What is genius about Americanah is that almost anyone can find something to relate to in it: there is no doubt that this novel will appeal to an even broader audience than Adichie’s previous work.  However, the virtue of Americanah–its ability to cut across 3 continents and multiple subject matters–may also be its vice. The book attempts to do too much by cramming so many complex topics (race, politics, hair, class, interracial relationships, the immigrant experience, nouveau Lagos, etc) into one story line. Several of her full-length blog posts with titles like: ‘To my Fellow Non-American Blacks: In America, You Are Black, Baby’ and ‘A Michelle Obama Shout-Out Plus Hair as Race Metaphor’ are included in the book. After a while, reading the blog posts can become cumbersome (they reminded me of all the assigned reading I had to do in law school for a critical race theory class). Also, at some points in the novel, the hair angle seemed forced (for starters, why was Ifemelu getting braids to go to Nigeria aka the land of cheaper and better braids?) and proselytistic. Interestingly, religion is subtly critiqued and slightly caricatured where explored: characters are found fasting themselves to sickness and diagnosing evil spirits.

Yet, the literary quality of Americanah is preserved despite its overt political tone and near nihilism. The characters are so fully developed and believable that you might think Adichie has met your friend, relative, classmate, or hair dresser. Unlike Purple Hibiscus and some of the stories in The Thing Around Your Neck, there is no unfinished business in Americanah. One leaves the novel at least certain of its conclusion, and at best satisfied by it.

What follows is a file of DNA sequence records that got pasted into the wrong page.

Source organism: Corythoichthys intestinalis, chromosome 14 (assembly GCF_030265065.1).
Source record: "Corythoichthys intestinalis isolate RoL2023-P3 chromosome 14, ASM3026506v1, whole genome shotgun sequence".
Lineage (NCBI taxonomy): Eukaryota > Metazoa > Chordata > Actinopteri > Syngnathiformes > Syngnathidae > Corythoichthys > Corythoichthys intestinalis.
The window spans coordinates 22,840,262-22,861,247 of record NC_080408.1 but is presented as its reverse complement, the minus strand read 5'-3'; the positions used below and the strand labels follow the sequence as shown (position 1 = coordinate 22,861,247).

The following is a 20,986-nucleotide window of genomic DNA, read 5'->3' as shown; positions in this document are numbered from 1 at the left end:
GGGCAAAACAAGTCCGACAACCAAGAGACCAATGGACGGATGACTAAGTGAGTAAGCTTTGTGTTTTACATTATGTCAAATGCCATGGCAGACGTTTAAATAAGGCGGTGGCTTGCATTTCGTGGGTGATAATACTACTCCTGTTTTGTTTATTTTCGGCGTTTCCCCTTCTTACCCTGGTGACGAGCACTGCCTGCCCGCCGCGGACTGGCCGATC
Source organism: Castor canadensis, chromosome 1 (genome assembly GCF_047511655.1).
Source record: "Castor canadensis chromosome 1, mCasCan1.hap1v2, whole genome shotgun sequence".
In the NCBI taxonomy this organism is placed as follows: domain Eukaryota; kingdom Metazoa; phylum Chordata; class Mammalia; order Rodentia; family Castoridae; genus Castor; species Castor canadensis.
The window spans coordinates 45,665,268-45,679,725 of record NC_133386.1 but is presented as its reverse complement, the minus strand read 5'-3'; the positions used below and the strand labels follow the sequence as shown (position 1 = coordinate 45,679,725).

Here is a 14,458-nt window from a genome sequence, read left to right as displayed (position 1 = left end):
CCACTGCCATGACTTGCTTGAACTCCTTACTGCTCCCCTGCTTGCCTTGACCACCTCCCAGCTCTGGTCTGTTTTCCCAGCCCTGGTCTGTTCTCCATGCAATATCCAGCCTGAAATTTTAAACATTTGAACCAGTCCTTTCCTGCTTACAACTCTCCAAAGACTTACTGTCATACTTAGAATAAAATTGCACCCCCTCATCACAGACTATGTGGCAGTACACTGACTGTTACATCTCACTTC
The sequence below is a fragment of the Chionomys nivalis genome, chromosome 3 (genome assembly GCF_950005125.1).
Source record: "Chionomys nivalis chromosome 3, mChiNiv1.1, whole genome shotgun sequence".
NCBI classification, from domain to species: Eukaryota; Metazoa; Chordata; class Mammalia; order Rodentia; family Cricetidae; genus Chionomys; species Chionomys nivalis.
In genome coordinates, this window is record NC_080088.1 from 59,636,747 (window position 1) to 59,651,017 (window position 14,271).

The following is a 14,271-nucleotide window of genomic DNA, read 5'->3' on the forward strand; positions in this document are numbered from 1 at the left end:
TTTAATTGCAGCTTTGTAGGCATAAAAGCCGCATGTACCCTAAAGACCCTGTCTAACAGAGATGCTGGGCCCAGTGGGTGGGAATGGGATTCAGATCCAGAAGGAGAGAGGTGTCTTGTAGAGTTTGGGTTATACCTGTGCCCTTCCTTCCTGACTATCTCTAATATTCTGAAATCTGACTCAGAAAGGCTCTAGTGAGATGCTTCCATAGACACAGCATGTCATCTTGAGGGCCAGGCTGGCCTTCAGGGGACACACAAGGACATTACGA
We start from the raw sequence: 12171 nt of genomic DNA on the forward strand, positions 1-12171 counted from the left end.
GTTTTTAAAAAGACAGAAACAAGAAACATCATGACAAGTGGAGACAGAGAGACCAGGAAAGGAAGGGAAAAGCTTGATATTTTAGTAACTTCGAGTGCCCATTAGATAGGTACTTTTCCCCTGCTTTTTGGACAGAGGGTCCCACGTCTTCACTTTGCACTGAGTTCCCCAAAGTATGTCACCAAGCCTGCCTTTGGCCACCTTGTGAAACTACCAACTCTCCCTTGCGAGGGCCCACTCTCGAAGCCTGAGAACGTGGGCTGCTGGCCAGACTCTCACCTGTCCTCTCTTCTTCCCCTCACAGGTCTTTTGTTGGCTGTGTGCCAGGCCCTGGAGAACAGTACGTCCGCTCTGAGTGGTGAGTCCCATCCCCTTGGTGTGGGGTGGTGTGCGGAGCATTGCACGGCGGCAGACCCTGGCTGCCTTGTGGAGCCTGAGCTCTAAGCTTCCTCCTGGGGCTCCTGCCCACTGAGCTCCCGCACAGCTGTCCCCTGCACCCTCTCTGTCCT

Perhaps the only questions I had after reading the novel were about Adichie herself. There are pieces of the places Adichie has been littered throughout the book, such as Nsukka, Connecticut, Maryland and Yale. In the 24 hours during which I devoured Americanah, I found myself wondering: did she draw some of the dinner table intellectual banter from conversations she and her Doctor husband have had with their friends? And most importantly: how much of Ifemelu is Chimamanda?

In 2009, I had the privilege to meet Adichie during a book signing for The Thing Around Your Neck.  Alas, I echo the gratitude I gave her then for Americanah: thank you for giving a voice to the experiences that I have always remembered but sometimes forgotten how to articulate.

Republished with the author’s permission, this review first appeared on NigeriansTalk

This independent review does not represent the opinion of FarafinaBooks

Photos: The Release of the Nigerian Edition of Americanah

Chimamanda reading from Americanah

Chimamanda reading from Americanah

The audience

The audience

Chimamanda in conversation with Tolu Ogunlesi

Chimamanda in conversation with Tolu Ogunlesi

The audience

The audience

Chimamanda

Chimamanda

In Conversation

In Conversation

Question from a member of the audience

Question from a member of the audience

Question from a member of the audience

Question from a member of the audience

Adebola Rayo, Chinaku Onyemelukwe, Okey Adichie

Adebola Rayo, Chinaku Onyemelukwe, Okey Adichie

Question from a member of the audience

Question from a member of the audience

Chimamanda signing books

Chimamanda signing books

Chimamanda and her parents

Chimamanda and her parents

Chimamanda with Kachifo Ltd. staff

Chimamanda with Kachifo Ltd. staff

Many thanks to @obidaraphx for the photos